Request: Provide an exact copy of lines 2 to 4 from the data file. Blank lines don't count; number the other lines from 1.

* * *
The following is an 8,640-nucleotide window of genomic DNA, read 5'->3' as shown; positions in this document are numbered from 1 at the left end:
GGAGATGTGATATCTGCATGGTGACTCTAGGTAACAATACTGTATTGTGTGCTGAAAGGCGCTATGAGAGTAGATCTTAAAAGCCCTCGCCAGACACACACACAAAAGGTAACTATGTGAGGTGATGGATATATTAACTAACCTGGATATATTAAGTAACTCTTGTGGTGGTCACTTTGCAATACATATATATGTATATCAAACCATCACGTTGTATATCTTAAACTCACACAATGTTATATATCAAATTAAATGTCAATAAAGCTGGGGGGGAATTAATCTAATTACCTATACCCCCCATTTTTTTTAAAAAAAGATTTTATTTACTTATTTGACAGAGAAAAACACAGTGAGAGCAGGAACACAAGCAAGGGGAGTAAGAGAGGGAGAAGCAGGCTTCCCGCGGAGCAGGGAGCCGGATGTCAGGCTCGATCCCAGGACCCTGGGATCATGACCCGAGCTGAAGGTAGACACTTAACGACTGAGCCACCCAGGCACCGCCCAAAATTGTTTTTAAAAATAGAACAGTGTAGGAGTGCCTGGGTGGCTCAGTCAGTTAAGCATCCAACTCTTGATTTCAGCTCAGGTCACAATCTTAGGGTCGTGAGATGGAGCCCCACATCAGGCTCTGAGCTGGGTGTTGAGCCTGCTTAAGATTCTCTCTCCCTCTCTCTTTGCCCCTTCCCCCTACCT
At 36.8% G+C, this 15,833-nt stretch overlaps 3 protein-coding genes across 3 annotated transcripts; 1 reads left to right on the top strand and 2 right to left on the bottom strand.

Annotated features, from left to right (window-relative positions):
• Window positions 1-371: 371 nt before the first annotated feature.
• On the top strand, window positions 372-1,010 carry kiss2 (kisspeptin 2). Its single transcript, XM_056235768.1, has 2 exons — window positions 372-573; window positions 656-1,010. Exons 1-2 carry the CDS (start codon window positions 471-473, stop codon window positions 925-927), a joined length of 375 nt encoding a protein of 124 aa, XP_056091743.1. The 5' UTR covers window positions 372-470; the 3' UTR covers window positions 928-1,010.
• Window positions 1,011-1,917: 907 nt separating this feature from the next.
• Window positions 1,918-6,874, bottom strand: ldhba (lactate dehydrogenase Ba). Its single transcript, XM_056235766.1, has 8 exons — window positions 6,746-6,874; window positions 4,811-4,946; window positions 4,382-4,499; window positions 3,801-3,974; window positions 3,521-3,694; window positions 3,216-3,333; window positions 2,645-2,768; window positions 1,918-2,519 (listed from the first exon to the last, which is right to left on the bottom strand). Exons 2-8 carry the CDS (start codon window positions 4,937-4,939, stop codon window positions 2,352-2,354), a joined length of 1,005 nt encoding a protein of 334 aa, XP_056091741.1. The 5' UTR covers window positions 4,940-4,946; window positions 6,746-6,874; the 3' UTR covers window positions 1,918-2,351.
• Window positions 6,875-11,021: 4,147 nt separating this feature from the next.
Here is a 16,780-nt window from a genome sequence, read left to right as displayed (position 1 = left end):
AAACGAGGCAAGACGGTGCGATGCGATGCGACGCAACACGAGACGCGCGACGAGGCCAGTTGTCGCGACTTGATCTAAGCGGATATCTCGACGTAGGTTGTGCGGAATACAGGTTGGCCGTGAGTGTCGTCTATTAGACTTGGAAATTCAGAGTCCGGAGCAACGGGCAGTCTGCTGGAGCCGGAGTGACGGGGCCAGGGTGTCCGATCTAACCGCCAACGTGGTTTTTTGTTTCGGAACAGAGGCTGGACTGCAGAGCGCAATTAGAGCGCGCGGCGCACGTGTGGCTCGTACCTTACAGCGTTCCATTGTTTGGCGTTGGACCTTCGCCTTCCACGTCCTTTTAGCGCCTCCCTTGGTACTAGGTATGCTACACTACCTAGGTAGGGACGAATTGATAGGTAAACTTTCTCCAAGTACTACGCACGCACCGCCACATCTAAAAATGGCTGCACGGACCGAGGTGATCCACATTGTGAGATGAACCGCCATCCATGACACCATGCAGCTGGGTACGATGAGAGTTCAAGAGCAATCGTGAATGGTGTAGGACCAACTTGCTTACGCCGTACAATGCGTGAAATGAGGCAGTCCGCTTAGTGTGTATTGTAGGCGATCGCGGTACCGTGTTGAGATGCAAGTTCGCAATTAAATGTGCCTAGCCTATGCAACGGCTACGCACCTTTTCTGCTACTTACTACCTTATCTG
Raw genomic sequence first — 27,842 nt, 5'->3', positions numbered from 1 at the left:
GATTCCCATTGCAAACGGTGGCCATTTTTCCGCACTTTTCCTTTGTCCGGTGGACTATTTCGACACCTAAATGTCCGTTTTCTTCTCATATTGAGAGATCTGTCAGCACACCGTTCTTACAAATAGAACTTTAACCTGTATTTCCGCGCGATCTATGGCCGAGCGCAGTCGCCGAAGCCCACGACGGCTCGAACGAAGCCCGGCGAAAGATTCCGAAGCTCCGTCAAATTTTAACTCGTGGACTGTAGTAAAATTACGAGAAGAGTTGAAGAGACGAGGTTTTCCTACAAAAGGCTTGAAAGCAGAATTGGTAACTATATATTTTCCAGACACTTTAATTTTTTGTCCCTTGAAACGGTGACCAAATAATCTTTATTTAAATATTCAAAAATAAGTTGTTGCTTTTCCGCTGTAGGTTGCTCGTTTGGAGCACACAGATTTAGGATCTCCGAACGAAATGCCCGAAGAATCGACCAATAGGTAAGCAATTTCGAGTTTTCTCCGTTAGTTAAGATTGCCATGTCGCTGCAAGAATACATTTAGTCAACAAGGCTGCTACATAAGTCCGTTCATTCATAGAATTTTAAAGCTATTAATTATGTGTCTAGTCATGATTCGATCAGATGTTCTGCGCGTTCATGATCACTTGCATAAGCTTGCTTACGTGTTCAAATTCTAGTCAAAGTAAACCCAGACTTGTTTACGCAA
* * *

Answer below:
GGAGATGTGATATCTGCATGGTGACTCTAGGTAACAATACTGTATTGTGTGCTGAAAGGCGCTATGAGAGTAGATCTTAAAAGCCCTCGCCAGACACACACACAAAAGGTAACTATGTGAGGTGATGGATATATTAACTAACCTGGATATATTAAGTAACTCTTGTGGTGGTCACTTTGCAATACATATATATGTATATCAAACCATCACGTTGTATATCTTAAACTCACACAATGTTATATATCAAATTAAATGTCAATAAAGCTGGGGGGGAATTAATCTAATTACCTATACCCCCCATTTTTTTTAAAAAAAGATTTTATTTACTTATTTGACAGAGAAAAACACAGTGAGAGCAGGAACACAAGCAAGGGGAGTAAGAGAGGGAGAAGCAGGCTTCCCGCGGAGCAGGGAGCCGGATGTCAGGCTCGATCCCAGGACCCTGGGATCATGACCCGAGCTGAAGGTAGACACTTAACGACTGAGCCACCCAGGCACCGCCCAAAATTGTTTTTAAAAATAGAACAGTGTAGGAGTGCCTGGGTGGCTCAGTCAGTTAAGCATCCAACTCTTGATTTCAGCTCAGGTCACAATCTTAGGGTCGTGAGATGGAGCCCCACATCAGGCTCTGAGCTGGGTGTTGAGCCTGCTTAAGATTCTCTCTCCCTCTCTCTTTGCCCCTTCCCCCTACCT
At 36.8% G+C, this 15,833-nt stretch overlaps 3 protein-coding genes across 3 annotated transcripts; 1 reads left to right on the top strand and 2 right to left on the bottom strand.

Annotated features, from left to right (window-relative positions):